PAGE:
I know it sounds crazy. But I do it every day. In fact, most mornings involve me doing a few things I hate, or at least I used to hate, but that’s no longer the case. Let me explain what I’m talking about when I say ‘hate.’
A few years ago I had the pleasure of working with a lovely young woman who was the epitome of health and fitness. She was a self-proclaimed jock, ate all the right foods, and had tremendous energy. She perked up her colleagues when they needed it, she was helpful no matter what the circumstances, and she exuded positivity. Her fitness regime was reasonably intense – gym, running, spinning, hot yoga – and she played several sports.
One day when we were in a meeting together, I commented on a slick looking Nike water bottle she had placed on the table. It was bright pink and had silhouettes of women running on it, all in varying shades of lighter pink and white. It wasn’t exactly her style, which is why it got my attention, but it was definitely a fitness-nut accessory – or so I thought.
“Cool bottle,” I remarked casually when she saw me staring at it.
“Thanks!” she replied perkily, ” See what is says?” She rotated the bottle to show some text I couldn’t see from where I’d been sitting. Emblazoned on the front of the bottle, in big bold white text it said, “I HATE running.”
“Ha!” I said, “What are YOU doing with a bottle that says that?” knowing she was a somewhat avid 5-10K runner. “Oh, it’s true,” she retorted, “I can’t stand running. Torture! Running fu¢<!Ng SUCKS!” I loved this, and pushed harder. “But you run a lot, and you hate it? Why?” She looked at me quizzically and said, “Just because I do it, and I know it’s good for me, doesn’t mean I have to like it.” I paused and thought about her response, and very quickly realized that she made a ton of sense.
I’m not sure why, but it made me feel instantly relieved. I could completely relate. I’d been a running ‘hobbyist’ for most of my adult life, but rarely stuck with it for more than months at a time. Precisely because I never liked it. Well, what if not liking something that you know is good for you was no longer an acceptable excuse?
When we have too many bad habits, and not enough good ones, we try to find new and easier ways to adopt new behaviours that are good for us, right? And when they don’t stick, it’s usually because we didn’t like doing them… and then we continue the search, getting more frustrated every time. Like my colleague explained so simply… Hating doing something doesn’t automatically mean you shouldn’t do it.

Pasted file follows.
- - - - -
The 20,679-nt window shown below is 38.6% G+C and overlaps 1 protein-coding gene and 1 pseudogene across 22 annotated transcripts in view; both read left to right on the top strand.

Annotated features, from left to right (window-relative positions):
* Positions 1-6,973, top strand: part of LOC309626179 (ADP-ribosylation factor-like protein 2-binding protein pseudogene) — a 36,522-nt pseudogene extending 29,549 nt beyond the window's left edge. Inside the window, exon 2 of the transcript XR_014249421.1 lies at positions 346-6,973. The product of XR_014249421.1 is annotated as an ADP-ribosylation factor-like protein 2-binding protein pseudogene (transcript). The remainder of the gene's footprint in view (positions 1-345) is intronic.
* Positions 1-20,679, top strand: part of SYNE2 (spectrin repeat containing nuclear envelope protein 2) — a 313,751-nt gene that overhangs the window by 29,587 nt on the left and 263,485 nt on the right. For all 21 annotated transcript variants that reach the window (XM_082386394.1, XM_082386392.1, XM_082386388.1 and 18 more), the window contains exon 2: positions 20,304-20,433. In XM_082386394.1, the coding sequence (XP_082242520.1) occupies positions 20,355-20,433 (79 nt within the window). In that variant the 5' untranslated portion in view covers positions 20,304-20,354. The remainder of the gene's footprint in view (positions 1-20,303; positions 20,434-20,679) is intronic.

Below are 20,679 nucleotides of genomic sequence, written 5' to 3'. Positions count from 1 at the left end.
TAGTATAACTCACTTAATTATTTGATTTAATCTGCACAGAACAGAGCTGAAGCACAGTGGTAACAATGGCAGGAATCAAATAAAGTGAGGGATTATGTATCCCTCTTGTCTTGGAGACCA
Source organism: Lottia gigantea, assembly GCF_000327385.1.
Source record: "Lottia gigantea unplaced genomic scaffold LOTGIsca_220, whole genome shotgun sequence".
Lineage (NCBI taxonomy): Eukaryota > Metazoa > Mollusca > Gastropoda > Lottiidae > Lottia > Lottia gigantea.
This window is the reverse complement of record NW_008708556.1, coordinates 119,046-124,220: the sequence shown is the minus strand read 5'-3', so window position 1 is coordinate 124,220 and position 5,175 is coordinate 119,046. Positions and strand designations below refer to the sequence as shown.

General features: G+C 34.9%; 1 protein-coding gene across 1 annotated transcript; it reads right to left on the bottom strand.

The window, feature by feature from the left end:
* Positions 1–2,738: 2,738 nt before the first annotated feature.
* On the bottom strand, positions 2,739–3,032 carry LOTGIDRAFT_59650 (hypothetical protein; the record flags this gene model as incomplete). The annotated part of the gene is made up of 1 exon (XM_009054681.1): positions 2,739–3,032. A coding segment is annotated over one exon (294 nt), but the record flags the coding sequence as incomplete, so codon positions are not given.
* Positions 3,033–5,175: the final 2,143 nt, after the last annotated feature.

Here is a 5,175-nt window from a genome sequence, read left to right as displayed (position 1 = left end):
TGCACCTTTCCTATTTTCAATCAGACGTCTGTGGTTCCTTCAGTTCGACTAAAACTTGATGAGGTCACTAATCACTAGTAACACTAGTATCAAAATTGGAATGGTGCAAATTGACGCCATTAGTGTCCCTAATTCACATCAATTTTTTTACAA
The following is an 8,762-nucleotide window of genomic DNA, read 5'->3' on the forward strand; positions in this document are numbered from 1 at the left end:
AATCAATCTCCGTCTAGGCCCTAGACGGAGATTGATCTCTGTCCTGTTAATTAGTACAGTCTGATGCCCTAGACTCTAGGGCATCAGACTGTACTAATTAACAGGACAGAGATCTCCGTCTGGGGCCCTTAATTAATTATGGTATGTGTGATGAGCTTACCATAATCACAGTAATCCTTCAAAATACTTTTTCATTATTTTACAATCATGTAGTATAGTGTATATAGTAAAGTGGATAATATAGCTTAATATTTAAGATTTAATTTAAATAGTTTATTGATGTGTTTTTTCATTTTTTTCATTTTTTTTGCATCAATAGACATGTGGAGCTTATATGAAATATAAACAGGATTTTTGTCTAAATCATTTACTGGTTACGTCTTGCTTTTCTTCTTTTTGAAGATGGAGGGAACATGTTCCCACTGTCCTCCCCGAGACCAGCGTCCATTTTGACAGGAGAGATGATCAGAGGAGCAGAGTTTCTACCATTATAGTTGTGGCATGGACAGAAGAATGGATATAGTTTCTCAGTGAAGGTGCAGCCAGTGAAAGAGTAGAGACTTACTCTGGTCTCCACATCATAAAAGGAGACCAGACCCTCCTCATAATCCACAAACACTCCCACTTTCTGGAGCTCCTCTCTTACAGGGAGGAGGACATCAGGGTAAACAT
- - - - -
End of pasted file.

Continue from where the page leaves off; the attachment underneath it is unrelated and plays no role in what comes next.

For the past 3-5 years I’ve remained focused on fitness and nutrition. Nothing extreme by any means, but something I am proud of. I’ve tried several programs, trainers, blogs, and even an app or two, and with every one of them, I’ve started and kept at least one good habit, or at least upgraded an existing one. Especially when it comes to my morning routine.
For example, I LOOOOVE coffee and everything about it. The taste, aroma and warmth of it is one of the things I love most in life – not kidding. However, everything in moderation, especially when the effects of caffeine on my body (and mind) get worse as I age. I’d gotten to a point a few years ago where, by the time I arrived at the office at 9am, I’d have had an average five cups already! And I felt it. it even showed in my creativity and overall work performance. I tried quitting cold-turkey – how do think that went? I tried drinking decaf instead, not bad, but I always found my way back. So I changed my rules a little, making coffee a reward after doing something I don’t particularly enjoy, but I know is good for me.
These days, I have ONE coffee almost every morning (something I love), but only after my workout (something I no longer hate quite so much). And I really splurge – Grande Blond at Starbucks – because it has become a personal reward for taking care of myself with an hour at the gym.
Here’s another hateful task I’ve been doing for almost a year: when I first wake up, the first thing I make myself is one of these:
Disgusting. I hate it. It has indeed gotten a little bit easier, but I still hate it. Interestingly though, on the occasion I don’t kick off my day with a ‘cayenne cocktail’ I do feel it later in the day in several ways – I won’t share, but yes, I miss it.
I wish I could tell you I’m a total fitness nut, or love pushing my body to its limits, or nourish it with the purest and healthiest foods… but I don’t, and I know I couldn’t be that guy. I can tell you, though, that I’ve started a number of good habits, one at a time, and have made them an ‘easy’ part of my morning routine over some years. Do I love them all? No way, and I know I never will. And that’s OK!
What I do love is how these things I may hate doing make me feel and perform better. Most important, they remind me every day of the choices I have to make in order to be my best self. If I don’t who will?